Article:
RLS algorithm is one of two algorithms usually used for adaptive linear system identification.

There are a lot of scientific articles reffered to RLS. But You hardly ever find C/C++ implementation

in The Net, especially while speaking about most general complex implementation.

I can fill the gap, as I have already did it.

First of all we need implementation of class for complex datatype if we haven't yet. Well, I place it in attachment.

It's not something special. Then RLS algorithm will be

#include "complex.h"

#include "rnd.h"

#include <math.h>

/*

complex conjg(complex x)

{

complex y(x.real(), -x.imag());

return y;

}

*/

#define SYMMETRIC

#define Ord (2)

complex H[Ord];

complex G[Ord];

#ifndef SYMMETRIC

complex Ri[Ord*Ord]; // (Ri)tr = (Ri)*

#else

complex Ri[Ord*(Ord+1)/2];

#endif

complex X[Ord];

complex Wrk[Ord];

void crls_init(int n, complex *X, complex *G, complex *H, complex *Ri, double sigma)

{

double diag=100.0/sigma;

int ind=0;

int i, j;

for (i=0; i<n; i++) {

H[i] = 0.0;

G[i] = 0.0;

X[i] = 0.0;

#ifndef SYMMETRIC

for (j=0; j<n; j++) {

if (i==j) Ri[ind++] = diag;

else Ri[ind++] = 0.0;

}

#else

Ri[ind++] = diag;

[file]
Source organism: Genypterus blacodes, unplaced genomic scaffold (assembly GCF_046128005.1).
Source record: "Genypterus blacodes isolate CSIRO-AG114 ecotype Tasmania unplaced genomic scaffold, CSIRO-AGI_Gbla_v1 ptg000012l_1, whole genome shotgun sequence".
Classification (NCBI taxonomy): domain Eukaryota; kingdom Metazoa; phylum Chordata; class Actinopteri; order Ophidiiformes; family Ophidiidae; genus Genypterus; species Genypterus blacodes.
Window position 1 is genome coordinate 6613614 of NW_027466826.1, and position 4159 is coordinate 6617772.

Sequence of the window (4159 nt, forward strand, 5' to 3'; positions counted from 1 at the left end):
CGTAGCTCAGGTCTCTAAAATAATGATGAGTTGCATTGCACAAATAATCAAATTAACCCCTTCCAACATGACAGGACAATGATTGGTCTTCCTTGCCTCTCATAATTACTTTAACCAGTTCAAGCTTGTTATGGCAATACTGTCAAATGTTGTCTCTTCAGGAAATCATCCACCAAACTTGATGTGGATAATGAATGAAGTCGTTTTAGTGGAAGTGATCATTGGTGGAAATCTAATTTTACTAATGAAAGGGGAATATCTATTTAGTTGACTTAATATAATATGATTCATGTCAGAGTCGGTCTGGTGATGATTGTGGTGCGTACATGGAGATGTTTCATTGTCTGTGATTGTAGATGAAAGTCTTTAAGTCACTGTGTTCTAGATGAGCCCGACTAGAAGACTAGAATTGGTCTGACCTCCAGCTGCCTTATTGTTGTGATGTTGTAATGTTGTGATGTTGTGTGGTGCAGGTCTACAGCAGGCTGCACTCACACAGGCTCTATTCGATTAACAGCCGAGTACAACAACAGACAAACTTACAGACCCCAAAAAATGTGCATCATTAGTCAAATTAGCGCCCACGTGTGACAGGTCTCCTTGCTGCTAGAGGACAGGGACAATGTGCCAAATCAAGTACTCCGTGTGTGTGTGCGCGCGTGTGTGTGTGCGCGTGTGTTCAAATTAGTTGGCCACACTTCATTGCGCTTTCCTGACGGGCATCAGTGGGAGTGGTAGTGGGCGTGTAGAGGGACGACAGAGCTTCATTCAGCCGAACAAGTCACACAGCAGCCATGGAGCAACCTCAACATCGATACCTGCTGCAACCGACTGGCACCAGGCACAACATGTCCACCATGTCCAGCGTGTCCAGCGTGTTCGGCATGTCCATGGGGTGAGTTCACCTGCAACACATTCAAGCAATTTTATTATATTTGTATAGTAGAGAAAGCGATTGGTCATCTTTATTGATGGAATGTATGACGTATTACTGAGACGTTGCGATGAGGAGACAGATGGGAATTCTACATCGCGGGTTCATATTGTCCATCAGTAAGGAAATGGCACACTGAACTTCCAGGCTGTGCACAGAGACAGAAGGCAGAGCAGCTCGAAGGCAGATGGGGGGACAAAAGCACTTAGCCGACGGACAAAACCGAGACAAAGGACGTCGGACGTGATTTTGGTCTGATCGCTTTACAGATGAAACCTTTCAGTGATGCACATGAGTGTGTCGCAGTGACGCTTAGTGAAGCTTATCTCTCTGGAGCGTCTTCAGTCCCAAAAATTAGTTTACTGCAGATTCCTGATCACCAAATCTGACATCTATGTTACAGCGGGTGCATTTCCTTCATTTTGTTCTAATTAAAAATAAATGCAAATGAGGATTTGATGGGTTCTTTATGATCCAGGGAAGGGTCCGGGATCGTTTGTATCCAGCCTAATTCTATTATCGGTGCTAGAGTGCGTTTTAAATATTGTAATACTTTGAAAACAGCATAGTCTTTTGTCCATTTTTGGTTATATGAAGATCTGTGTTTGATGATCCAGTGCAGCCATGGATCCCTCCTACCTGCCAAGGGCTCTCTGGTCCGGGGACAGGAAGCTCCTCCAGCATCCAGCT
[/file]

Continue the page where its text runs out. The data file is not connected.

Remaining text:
for (j=i+1; j<n; j++) {

Ri[ind++] = 0;

}

#endif

}

}

// complixity = 2*N*N + 3*N, or 3*N*N/2 + 3*N for SIMMETRIC

int crls(int n, double omega, complex x, complex y, complex *X, complex *G, complex *Ri0, complex *h)

{

// n - filter length

// omega - forgetting factor

// x - filter input

// y - filter output

// X - input delay line

// G - Kalman gain, vector of length n

// Ri - inverse of correlation matrix n x n, might be simmetrical packed

// h - impulse response, vector of order n

int i, j, ind=0;

double ssum;

complex csum;

// input delay line shift

for (i=n-1; i>0; i--) {

X[i] = X[i-1];

}

X[0] = x;

// adaptation

// calculate Kalman Gain

// ind=0

for (i=0; i<n; i++) {

Wrk[i] =complex(0.,0.);

#ifndef SYMMETRIC

for (j=0; j<n; j++)

Wrk[i] = Wrk[i]+ Ri[ind++]*conjg(X[j]);

#else

ind = i;

for (j=0; j<i; j++) {

Wrk[i] = Wrk[i]+ conjg(Ri[ind]*X[j]);

ind += (n-1-j);

}

for (j=i; j<n; j++)

Wrk[i] = Wrk[i]+ Ri[ind++]*conjg(X[j]);

#endif

}

csum = complex(omega, 0.);

for (i=0; i<n; i++) {

csum = csum + X[i]*Wrk[i];

}

csum = complex(1.0,0.0)/csum;

for (i=0; i<n; i++) {

G[i] = Wrk[i]*csum.re;

}

ssum = 1./omega;

ind =0;

// calculate inverse correlation

for (i=0; i<n; i++) {

#ifndef SYMMETRIC

for (j=0; j<n; j++) {

#else

Ri[ind] = (Ri[ind] - G[i]* conjg(Wrk[i])).re*ssum;

ind++;

for (j=i+1; j<n; j++) {

#endif

Ri[ind] = (Ri[ind] - G[i]* conjg(Wrk[j]))*ssum;

ind++;

}

}

// filtering

// error scalar

csum = y;

for (i=0; i<n; i++) {

csum = csum - h[i]*X[i];

}

// impulse response update

for (i=0; i<n; i++) {

h[i] = h[i] + G[i]*csum;

}

return 0;

}

SYMMETRIC implementation is more efficient and more stable as it use property of conjugate transpose ( Hermitian transpose, or adjoint matrix ) of Ri matrix. But algorithm is not fast yet...

Formulas used are from this exelent book:

http://portal.acm.or...FTOKEN=66044442